Camping fees going up at some BC Parks
Camping rates are rising in BC Parks March 15, including at some East Kootenay and area parks.
Over the past five years, BC Parks has invested approximately $60 million in park facilities. The increases come after years of capital projects aimed at attracting young families, improving accessibility, and providing new opportunities for people to experience and enjoy BC Parks.
To continue to maintain high service levels and provide new recreational opportunities at B.C. provincial parks for a growing number of visitors, the provincial government is raising some camping fees as of March 15.
The changes affect approximately half of the provincial parks across B.C. where fees are charged for various forms of camping. These changes support enhanced facilities and services at provincial parks across the province, so visitors continue to enjoy the best experience possible in B.C.’s beautiful parks.
The majority of affected parks will see only a $1 or $2 per night increase. In some parks, fees will be decreased or eliminated altogether. For example, several camping and backcountry sites in the Kootenays, such as at Arrow Lakes Provincial Park, will no longer have fees. Select group camping sites will see a $1 to $2 per party increase.
An additional $410,000 is expected to be generated this year for B.C.’s protected areas systems. All of the revenue from increased fees will be put back into operating and maintaining the parks system.
“The appeal of British Columbia’s treasured parks is reflected in the growing number of visitors who come from around the province, and the world, to enjoy them. We are ensuring BC Parks continue to offer a high level of service, as well as enhanced facilities, for the public to enjoy now and for many generations to come,” stated Mary Polak, Minister of Environment.
User fees at BC Parks are generally lower than those of most private campsites in the province, and competitive with public sector campgrounds in other jurisdictions.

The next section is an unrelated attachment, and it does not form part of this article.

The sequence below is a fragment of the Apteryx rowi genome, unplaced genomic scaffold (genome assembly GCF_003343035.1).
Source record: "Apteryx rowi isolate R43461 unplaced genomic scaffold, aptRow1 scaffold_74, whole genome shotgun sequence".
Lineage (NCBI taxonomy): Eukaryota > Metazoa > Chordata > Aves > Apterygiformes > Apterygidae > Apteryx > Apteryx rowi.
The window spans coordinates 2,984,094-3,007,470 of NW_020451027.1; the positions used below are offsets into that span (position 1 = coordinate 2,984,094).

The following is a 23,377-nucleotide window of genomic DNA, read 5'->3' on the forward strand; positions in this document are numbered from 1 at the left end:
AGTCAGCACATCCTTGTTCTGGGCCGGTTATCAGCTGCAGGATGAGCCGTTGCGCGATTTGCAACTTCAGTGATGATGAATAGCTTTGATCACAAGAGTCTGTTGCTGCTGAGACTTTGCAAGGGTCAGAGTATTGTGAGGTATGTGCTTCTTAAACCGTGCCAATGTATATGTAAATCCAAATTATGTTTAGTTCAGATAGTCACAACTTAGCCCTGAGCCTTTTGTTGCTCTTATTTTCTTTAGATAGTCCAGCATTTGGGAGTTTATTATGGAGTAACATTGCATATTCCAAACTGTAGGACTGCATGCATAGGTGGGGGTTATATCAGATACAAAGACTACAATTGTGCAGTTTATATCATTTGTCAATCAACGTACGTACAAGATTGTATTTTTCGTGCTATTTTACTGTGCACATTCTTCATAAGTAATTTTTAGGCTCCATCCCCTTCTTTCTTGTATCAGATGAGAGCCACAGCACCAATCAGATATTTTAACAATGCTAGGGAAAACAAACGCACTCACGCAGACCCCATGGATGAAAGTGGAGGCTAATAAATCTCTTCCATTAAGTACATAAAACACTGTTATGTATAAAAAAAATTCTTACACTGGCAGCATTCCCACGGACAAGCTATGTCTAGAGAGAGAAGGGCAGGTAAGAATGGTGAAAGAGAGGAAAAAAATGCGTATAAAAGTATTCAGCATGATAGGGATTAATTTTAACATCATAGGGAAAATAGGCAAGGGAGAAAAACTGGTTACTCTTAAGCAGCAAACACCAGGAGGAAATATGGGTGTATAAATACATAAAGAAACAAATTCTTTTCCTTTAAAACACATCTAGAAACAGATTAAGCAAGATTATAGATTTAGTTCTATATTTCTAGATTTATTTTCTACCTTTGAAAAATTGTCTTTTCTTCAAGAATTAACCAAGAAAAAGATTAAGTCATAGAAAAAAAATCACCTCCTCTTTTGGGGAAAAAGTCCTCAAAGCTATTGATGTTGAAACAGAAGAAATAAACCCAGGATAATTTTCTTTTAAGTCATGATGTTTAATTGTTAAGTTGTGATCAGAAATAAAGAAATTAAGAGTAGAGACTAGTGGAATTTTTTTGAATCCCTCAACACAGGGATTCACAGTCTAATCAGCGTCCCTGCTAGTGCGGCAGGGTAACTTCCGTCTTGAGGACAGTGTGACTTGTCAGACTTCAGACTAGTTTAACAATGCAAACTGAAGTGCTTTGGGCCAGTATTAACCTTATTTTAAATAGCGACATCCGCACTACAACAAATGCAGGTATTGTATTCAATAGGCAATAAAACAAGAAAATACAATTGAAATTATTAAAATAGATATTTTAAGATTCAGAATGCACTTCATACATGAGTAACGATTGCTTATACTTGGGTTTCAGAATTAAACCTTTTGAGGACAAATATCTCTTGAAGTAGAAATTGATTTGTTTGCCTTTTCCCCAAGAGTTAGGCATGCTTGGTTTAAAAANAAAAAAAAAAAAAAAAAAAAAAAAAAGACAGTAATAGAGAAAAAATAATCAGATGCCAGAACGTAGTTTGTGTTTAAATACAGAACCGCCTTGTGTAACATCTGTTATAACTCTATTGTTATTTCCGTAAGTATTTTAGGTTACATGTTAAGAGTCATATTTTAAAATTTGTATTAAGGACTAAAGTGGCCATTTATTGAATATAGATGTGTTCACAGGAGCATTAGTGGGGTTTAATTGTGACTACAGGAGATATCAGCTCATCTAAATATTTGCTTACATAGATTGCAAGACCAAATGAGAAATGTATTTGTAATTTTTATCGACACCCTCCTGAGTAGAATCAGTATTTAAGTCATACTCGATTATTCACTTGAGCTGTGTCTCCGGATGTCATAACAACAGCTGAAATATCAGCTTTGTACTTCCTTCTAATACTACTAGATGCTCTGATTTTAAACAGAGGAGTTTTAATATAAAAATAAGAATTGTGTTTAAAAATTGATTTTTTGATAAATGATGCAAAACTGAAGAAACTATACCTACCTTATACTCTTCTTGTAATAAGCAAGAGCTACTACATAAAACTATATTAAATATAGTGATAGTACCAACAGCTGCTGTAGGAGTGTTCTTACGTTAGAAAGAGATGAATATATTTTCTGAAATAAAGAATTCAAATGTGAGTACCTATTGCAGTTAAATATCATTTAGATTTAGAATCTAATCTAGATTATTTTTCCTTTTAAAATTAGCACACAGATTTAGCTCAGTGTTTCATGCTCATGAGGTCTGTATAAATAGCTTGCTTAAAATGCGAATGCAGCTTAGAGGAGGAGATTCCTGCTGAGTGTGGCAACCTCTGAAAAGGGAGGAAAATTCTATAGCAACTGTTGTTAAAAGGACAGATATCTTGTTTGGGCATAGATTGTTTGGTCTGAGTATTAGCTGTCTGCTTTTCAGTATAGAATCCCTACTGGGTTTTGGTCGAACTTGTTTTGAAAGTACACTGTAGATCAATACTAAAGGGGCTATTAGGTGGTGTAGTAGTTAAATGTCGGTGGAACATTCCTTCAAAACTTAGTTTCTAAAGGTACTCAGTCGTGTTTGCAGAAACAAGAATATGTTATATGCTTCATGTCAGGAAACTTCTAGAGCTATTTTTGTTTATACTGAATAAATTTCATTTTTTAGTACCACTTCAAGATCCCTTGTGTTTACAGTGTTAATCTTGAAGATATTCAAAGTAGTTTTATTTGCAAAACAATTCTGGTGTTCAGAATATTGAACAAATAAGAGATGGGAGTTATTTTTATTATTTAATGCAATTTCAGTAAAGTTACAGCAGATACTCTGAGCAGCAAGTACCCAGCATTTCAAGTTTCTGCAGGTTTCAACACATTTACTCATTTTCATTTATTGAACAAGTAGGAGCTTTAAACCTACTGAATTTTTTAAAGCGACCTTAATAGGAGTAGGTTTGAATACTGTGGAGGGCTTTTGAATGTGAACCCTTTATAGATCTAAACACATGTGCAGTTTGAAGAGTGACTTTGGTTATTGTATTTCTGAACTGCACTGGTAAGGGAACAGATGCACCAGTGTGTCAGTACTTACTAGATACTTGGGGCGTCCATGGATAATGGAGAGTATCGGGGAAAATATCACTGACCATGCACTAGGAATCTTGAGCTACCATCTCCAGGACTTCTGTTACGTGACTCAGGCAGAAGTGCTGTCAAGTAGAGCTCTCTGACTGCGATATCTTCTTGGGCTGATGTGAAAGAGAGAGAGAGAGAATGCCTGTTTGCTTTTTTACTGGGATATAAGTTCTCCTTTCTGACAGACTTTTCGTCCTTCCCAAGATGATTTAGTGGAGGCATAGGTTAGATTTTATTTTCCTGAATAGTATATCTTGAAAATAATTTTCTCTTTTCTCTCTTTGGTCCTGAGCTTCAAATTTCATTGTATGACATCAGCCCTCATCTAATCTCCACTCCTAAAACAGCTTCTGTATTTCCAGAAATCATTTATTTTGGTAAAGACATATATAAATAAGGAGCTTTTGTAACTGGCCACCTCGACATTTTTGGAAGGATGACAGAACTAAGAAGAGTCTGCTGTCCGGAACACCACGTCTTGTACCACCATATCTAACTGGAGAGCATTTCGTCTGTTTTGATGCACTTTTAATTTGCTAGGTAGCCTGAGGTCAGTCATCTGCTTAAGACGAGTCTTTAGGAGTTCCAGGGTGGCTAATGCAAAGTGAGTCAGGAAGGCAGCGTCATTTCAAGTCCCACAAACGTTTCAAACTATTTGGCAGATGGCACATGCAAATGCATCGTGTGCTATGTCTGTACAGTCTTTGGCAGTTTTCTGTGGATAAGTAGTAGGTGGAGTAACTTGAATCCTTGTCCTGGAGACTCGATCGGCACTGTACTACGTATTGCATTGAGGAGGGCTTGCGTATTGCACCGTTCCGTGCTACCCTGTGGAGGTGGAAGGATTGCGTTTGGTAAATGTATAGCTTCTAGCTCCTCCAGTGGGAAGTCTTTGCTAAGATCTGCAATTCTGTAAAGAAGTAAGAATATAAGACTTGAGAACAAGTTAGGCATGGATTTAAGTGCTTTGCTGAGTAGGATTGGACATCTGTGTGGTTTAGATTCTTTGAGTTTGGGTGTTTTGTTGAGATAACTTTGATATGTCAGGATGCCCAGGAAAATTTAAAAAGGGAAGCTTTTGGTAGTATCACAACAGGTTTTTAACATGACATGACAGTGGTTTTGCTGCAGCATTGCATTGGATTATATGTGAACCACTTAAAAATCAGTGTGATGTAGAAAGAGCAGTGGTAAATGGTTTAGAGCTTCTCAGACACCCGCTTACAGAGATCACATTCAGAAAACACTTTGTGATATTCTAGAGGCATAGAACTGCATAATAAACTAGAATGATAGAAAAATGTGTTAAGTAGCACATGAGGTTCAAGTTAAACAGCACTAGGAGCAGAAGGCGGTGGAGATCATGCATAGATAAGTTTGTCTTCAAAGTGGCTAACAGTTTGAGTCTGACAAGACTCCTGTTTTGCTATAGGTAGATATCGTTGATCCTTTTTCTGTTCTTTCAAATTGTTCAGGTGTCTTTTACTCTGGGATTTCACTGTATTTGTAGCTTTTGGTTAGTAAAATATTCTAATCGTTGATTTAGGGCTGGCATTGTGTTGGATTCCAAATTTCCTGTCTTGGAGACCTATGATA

There are 1,029 provincial parks, recreation areas, conservancies, ecological reserves and protected areas in B.C., covering more than 14 million hectares or approximately 14.4% of the provincial land base.
B.C. provincial parks receive over 21 million visits each year.
In 2015, more than 158, 000 reservations were made through Discover Camping – an increase of nearly 19% from 2014.
East Kootenay Provincial Parks and camping rates
Akamina-Kishinena – backcountry camping $5 a night.
Bugaboo Provincial Park $5 to $10 a night for camping.
Dry Gulch Provincial Park rates are staying the same at $25 a night.
Elk Lakes Provincial Park – backcountry camping $5 a night and cabins $25 to $50 a night.
Kikomun Creek Provincial Park rates will remain $35 a night for front country sites and the group camping rate is rising by $20 to $120 a night.
Lockhart Beach (north of Creston) is staying the same at $23 a night.
Mount Assiniboine Provincial Park camping rates run from $5 to $10 a night and cabins $20 to $50.
Mount Fernie Provincial Park camping fees are going up by $2 to $30 a night.
Moyie Lake Provincial Park camping rates are climbing by $1 a night to $33.
Norbury Lake Provincial Park rates are holding steady at $20 a night.
Premier Lake Provincial Park camping rates are remaining at $25.
Top of the World Provincial Park’s backcountry rates remain at $5 a night and cabins run from $15 to $30 a night.
Wasa Lake Provincial Park rates are climbing by $2 a night to $30.
White Swan Provincial Park’s Home Basin Campground rates are climbing by $1 a night to $23 and Inlet Creek is $20; backcountry sites are $5 a night.
Yahk Provincial Park camping rates are up $3 a night to $21.
Parking remains free in all provincial parks. For a complete list of campgrounds and updated fees, please visit bcparks.ca.
Lead image: White Swan Lake in White Swan Provincial Park southeast of Canal Flats. Ian Cobb/e-KNOW images